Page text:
TV Money For College Football Not Going To Right Places

More individual colleges want their own TV deals -- not associated wit a conference or other college groups. They want it all to themselves.

Extra cash makes sense for colleges, considering some institutions financial concerns, given tuition and costs constraints. But what about players? Financials constraints haven't changed as amateur status and strict rules apply from the NCAA.

Top-rated college football prospects are training grounds for the NFL -- pure and simple. It's a minor league of sorts for the NFL. Major League Baseball has that. But those minor leaguers players get paid something for their efforts.

With big colleges looking for more money -- and its players out of money -- it seems like financial equations are going in different directions. You can say that college football players -- as NFL players -- will reap their big dollar awards soon enough.  A small minority just say its promoting a facade.

Here's the issue, says Neal Pilson, who runs a sports TV consultancy and the former president of CBS Sports, in speaking to The Wall Street Journal.

"More schools are reasonably wealthy. Instead of the top 10 schools chasing some player, you have 20 or 30." And that means some big issues -- or infractions -- just waiting to happen. He says potential violations "now must be policed more vigorously."

For TV networks perspective, all this is no brainer. College football, and many sports in general, have been a consistent TV ratings performer -- in good times and bad -- for TV advertisers. Many TV sports outlets are always looking for new sports content, new revenue for growth.

If you are ESPN, NBC Sports, or Fox Sports, you can't go wrong. NBC Sports started all this in 1991, with its groundbreaking exclusive TV deal to air Notre Dame home games. This weekend, the University of Texas launches its own TV network with Walt Disney Co.'s ESPN, which will pull in $15 million a year for the next 20 years.

College football players? Continued headlines have been made about them taking money --  from agents, boosters, or a variety of sources that they shouldn't. All that will continue when big TV and booster money continues to float around. Right or wrong, college football players continue to be our fall weekend reality stars. But they don't get paid.

You want to make college football really "pure"? Whatever money colleges get from TV networks should go right to charities or organizations -- possibly those that help fund good education for those who can't afford it.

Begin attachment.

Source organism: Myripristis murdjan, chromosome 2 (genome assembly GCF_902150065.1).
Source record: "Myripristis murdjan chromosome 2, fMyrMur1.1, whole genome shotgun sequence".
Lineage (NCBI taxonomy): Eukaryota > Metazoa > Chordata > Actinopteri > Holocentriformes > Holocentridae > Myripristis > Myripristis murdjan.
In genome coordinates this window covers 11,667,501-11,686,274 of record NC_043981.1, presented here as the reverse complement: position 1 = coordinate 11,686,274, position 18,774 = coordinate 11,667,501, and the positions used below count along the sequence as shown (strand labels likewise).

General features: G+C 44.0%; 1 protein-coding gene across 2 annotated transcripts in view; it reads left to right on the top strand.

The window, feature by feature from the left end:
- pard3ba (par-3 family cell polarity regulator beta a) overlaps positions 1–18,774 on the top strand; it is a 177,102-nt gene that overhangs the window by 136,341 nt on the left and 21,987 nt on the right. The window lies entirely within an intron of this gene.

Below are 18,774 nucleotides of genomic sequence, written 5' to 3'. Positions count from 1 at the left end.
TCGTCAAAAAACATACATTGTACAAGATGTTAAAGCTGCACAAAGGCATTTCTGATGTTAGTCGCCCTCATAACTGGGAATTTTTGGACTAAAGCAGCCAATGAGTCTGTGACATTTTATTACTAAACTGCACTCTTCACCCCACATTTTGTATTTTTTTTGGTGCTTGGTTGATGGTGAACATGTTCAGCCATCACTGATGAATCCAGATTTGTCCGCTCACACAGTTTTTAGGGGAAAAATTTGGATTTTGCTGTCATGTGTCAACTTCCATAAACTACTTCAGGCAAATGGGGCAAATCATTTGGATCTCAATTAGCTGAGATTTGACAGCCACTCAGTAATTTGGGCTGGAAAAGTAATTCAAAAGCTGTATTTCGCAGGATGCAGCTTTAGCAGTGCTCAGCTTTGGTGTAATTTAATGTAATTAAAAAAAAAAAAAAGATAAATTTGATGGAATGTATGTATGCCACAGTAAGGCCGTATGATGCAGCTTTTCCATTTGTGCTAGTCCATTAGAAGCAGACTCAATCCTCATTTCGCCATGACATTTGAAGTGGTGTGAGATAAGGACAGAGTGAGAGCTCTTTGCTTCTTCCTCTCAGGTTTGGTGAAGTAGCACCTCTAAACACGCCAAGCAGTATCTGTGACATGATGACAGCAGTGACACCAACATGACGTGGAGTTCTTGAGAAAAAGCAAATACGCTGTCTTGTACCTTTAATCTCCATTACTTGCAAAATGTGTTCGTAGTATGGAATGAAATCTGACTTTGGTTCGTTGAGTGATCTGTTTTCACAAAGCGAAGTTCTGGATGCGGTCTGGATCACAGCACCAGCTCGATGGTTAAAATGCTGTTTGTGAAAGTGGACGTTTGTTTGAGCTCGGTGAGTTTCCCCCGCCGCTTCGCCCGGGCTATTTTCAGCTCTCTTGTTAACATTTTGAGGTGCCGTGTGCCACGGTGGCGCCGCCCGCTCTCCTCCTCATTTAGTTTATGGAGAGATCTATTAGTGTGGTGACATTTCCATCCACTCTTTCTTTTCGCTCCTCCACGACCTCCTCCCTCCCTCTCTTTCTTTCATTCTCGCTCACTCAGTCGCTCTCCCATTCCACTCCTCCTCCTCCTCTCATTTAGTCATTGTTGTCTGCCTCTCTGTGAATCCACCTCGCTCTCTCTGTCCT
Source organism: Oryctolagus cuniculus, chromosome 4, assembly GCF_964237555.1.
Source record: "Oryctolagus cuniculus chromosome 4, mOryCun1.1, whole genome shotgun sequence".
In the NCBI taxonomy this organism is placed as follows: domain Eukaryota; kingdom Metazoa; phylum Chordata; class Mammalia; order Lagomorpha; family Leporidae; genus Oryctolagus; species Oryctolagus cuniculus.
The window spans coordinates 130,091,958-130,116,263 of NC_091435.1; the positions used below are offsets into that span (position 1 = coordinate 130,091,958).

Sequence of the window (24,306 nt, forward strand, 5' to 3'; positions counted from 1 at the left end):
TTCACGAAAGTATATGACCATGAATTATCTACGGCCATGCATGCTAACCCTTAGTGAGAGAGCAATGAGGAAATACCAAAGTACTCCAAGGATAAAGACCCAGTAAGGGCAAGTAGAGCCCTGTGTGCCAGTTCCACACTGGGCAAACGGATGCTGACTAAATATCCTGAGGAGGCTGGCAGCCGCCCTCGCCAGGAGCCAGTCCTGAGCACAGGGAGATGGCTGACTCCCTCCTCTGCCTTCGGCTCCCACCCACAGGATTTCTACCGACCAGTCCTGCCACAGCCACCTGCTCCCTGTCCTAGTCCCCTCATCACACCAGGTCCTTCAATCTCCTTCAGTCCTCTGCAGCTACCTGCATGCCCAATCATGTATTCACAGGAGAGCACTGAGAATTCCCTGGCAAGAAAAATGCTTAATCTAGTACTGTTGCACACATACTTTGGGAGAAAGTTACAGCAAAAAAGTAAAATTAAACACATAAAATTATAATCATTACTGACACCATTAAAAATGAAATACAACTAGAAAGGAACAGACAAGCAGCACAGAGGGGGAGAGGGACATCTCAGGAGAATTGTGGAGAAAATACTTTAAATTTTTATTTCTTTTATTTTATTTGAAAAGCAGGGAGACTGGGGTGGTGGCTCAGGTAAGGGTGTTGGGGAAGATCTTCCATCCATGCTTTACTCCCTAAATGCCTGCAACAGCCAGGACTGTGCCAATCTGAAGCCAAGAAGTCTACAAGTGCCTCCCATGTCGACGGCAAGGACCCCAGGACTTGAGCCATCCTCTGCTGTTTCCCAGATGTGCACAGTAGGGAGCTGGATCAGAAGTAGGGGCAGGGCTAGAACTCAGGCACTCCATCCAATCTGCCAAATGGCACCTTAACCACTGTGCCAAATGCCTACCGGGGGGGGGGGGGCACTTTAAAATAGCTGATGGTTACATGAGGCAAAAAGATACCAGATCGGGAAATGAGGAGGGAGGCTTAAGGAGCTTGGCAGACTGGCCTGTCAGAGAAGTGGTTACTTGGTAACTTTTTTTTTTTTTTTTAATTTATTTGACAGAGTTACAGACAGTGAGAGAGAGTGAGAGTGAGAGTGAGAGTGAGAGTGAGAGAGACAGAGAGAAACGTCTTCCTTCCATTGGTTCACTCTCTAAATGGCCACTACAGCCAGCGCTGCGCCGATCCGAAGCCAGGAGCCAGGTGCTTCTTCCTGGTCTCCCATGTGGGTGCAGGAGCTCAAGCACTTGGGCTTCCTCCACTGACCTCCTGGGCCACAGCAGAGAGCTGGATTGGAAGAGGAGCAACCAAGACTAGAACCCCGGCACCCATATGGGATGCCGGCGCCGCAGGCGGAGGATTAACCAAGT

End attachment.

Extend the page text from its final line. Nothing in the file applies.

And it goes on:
Not good enough? Go for more "purity." Don't televised the games



3 comments about "TV Money For College Football Not Going To Right Places".
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  1. Tom Fraticelli from The Roanoke Times, August 26, 2011 at 1:21 p.m.

    Your ignorance of the college system is astounding. The money does go to charities called non-revenue sports to pay for the scholarships, equipement and facilities for the lacrosse players, soccer players, gymnasts, swimmers, divers, wrestlers, etc.
    The football players are paid using a scholarship, free books and free meals for up to 4 or 5 years. That would cost the average student $60,000 at a state school and well over six figures ata private school.
    Lastly, they are not going to pay football players since due to title nine, they would have to pay every student athlete the same amount.

  2. T Y from Freelance Producer / DP, August 26, 2011 at 1:21 p.m.

    Nice, thought-provoking piece. The players are the base of the financial pyramid yet get none of the cash. They risk being expelled for selling a jersey for $50 but the university can use the kid's name on a jersey that sells for $50 with no royalties to the kid. That is major league exploitation.

    The kids know if they get injured in college their chances of landing a pro contract are slim. Don't penalize the kids if they can and do leave early because the universities have already benefited greately.

    Sometimes big business likes socialism. The NFL has a greater diversity of champions than Major League Baseball because they have revenue-sharing agreements. See Orioles, Baltimore vs Yankess, NY.

    Not that NBC will lose sleep, but I NEVER watch Notre Dame play on NBC. I object to the financial favoritism that engenders. Now I can add Texas, with their own network, to that list.

  3. Mark Mills from Nationwide, August 27, 2011 at 7:41 a.m.

    We can't turn back the clock to the 1950s. They money is just too big and universities can't handle all the issues. The assertion that the NFL uses top level schools as its minor league is absolutely correct. So let's stop the facade. There's already a movement to create super leagues to improve TV revenues, so go all the way and create 4 leagues of 16 teams. Create the playoffs TV networks and fans want so badly. Let the NFL run the leagues and the playoffs. Require all players of those teams to join the NFLPA and abide by their rules. Use the profits from the playoffs to provide an equitable stipend for the players. Allow the universities to earn money to support all their other sports. But kick the NCAA out of any interest in the new super leagues. They can administer football at small universities and colleges where they can expound on the benefits of amateurism and the problems of playoffs - oh WAIT - the NCAA already has football playoffs for Divisions 1AA, 2 and 3... well, maybe they'll be less hypocritical in the future. They just can't handle big business.

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